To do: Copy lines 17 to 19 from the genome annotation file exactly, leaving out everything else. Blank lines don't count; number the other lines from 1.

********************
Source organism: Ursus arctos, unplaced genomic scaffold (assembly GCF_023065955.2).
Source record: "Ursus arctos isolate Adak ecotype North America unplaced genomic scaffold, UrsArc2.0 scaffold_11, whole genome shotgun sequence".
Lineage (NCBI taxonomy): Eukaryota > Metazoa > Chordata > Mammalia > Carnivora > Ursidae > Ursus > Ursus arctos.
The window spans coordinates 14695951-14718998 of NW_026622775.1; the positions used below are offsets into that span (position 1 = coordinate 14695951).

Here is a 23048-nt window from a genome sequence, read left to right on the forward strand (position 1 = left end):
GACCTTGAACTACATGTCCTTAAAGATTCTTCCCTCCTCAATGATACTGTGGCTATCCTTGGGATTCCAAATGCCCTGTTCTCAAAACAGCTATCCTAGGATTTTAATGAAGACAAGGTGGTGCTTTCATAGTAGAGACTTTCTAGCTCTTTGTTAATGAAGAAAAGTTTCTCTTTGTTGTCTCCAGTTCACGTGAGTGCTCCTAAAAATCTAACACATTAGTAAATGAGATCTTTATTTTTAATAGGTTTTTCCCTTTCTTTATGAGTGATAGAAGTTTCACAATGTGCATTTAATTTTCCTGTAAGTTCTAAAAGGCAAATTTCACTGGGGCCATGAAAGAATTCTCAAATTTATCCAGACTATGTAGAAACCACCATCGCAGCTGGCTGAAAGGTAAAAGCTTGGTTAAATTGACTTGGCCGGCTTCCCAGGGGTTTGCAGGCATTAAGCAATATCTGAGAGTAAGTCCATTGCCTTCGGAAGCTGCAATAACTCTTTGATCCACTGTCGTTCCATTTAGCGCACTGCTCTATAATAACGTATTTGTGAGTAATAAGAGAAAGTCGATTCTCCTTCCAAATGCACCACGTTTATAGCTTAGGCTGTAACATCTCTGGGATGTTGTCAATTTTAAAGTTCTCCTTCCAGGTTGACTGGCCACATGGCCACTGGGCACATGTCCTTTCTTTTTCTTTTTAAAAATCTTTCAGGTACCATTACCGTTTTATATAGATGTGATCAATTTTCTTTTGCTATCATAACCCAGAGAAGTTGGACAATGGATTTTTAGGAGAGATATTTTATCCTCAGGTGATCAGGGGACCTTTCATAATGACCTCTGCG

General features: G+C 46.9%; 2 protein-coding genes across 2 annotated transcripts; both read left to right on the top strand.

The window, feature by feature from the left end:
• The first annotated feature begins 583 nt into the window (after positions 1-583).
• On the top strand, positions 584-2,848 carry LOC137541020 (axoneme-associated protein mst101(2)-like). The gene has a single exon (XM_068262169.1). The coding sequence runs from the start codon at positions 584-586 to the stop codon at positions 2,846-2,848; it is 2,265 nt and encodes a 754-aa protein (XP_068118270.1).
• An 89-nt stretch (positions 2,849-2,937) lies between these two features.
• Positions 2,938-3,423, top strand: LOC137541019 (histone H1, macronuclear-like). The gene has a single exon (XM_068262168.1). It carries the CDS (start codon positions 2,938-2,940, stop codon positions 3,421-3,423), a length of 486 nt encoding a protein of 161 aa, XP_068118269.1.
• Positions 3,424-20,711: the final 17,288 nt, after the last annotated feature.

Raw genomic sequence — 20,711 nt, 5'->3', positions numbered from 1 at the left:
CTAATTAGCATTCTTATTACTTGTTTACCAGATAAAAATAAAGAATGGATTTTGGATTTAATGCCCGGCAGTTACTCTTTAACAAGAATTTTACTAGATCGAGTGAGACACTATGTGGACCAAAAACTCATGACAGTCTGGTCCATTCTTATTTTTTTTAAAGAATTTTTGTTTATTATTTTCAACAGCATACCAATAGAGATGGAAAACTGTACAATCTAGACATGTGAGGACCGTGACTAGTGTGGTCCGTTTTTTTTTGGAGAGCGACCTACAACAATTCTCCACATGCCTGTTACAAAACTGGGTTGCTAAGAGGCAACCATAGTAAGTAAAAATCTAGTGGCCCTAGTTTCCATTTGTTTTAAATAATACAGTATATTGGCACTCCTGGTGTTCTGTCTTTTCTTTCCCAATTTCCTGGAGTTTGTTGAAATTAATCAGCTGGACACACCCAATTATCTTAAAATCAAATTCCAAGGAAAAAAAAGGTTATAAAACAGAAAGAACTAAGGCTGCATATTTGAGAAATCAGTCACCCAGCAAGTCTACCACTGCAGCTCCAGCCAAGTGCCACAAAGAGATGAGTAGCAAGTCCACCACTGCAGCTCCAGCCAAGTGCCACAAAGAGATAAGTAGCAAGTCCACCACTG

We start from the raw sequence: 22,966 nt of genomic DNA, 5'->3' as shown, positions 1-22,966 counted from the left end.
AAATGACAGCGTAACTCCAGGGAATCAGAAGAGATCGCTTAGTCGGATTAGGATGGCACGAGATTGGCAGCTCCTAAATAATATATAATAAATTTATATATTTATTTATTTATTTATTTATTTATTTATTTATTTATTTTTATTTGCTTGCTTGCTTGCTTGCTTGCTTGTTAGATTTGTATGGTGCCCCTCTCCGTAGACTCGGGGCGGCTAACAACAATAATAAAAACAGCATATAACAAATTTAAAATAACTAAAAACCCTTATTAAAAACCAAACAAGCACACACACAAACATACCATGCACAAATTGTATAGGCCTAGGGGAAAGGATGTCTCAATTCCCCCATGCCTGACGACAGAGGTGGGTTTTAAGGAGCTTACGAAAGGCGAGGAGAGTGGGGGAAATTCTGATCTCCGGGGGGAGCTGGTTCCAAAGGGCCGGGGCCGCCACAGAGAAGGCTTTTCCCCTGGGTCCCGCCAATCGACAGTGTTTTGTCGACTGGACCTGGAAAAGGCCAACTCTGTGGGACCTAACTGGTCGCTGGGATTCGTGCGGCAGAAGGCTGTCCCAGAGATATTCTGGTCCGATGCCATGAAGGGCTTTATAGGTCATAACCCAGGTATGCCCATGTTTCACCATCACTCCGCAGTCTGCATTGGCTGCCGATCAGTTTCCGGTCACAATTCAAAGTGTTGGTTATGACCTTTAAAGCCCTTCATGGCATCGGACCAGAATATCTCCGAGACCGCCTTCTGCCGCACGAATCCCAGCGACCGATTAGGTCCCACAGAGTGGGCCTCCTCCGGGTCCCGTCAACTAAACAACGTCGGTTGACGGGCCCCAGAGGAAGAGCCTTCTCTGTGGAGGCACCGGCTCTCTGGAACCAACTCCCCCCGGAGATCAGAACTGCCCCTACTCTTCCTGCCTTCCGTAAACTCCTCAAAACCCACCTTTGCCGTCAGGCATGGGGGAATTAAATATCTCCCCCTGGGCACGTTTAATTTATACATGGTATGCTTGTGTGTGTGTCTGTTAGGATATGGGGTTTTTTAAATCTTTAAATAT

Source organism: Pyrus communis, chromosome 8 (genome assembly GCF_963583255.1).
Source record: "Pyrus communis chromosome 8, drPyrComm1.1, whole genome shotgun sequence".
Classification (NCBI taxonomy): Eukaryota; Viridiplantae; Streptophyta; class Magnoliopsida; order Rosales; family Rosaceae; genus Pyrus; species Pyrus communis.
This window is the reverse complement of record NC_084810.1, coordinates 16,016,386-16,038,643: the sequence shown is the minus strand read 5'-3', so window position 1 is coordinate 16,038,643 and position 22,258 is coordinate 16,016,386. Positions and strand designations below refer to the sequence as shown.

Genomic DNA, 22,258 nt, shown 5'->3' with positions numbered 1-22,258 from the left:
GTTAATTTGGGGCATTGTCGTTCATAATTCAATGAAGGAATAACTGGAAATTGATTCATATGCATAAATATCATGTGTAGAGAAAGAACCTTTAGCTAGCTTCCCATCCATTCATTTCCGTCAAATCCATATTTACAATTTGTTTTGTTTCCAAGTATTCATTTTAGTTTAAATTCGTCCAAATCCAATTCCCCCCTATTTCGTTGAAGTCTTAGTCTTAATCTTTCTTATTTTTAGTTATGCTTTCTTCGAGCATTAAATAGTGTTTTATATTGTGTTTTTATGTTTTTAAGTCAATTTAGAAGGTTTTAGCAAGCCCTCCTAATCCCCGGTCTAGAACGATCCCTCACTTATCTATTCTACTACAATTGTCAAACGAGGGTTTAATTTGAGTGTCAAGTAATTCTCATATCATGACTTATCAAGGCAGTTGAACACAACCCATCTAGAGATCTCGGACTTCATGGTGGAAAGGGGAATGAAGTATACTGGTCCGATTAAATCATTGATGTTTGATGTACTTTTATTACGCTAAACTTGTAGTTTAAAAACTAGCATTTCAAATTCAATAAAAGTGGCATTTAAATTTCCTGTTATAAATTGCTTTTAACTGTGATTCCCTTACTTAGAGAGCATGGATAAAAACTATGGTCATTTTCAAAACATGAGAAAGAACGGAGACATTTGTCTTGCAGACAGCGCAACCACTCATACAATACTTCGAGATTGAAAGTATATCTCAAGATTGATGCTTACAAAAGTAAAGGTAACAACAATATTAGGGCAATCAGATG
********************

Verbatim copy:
AAATGACAGCGTAACTCCAGGGAATCAGAAGAGATCGCTTAGTCGGATTAGGATGGCACGAGATTGGCAGCTCCTAAATAATATATAATAAATTTATATATTTATTTATTTATTTATTTATTTATTTATTTATTTATTTTTATTTGCTTGCTTGCTTGCTTGCTTGCTTGTTAGATTTGTATGGTGCCCCTCTCCGTAGACTCGGGGCGGCTAACAACAATAATAAAAACAGCATATAACAAATTTAAAATAACTAAAAACCCTTATTAAAAACCAAACAAGCACACACACAAACATACCATGCACAAATTGTATAGGCCTAGGGGAAAGGATGTCTCAATTCCCCCATGCCTGACGACAGAGGTGGGTTTTAAGGAGCTTACGAAAGGCGAGGAGAGTGGGGGAAATTCTGATCTCCGGGGGGAGCTGGTTCCAAAGGGCCGGGGCCGCCACAGAGAAGGCTTTTCCCCTGGGTCCCGCCAATCGACAGTGTTTTGTCGACTGGACCTGGAAAAGGCCAACTCTGTGGGACCTAACTGGTCGCTGGGATTCGTGCGGCAGAAGGCTGTCCCAGAGATATTCTGGTCCGATGCCATGAAGGGCTTTATAGGTCATAACCCAGGTATGCCCATGTTTCACCATCACTCCGCAGTCTGCATTGGCTGCCGATCAGTTTCCGGTCACAATTCAAAGTGTTGGTTATGACCTTTAAAGCCCTTCATGGCATCGGACCAGAATATCTCCGAGACCGCCTTCTGCCGCACGAATCCCAGCGACCGATTAGGTCCCACAGAGTGGGCCTCCTCCGGGTCCCGTCAACTAAACAACGTCGGTTGACGGGCCCCAGAGGAAGAGCCTTCTCTGTGGAGGCACCGGCTCTCTGGAACCAACTCCCCCCGGAGATCAGAACTGCCCCTACTCTTCCTGCCTTCCGTAAACTCCTCAAAACCCACCTTTGCCGTCAGGCATGGGGGAATTAAATATCTCCCCCTGGGCACGTTTAATTTATACATGGTATGCTTGTGTGTGTGTCTGTTAGGATATGGGGTTTTTTAAATCTTTAAATAT

Source organism: Pyrus communis, chromosome 8 (genome assembly GCF_963583255.1).
Source record: "Pyrus communis chromosome 8, drPyrComm1.1, whole genome shotgun sequence".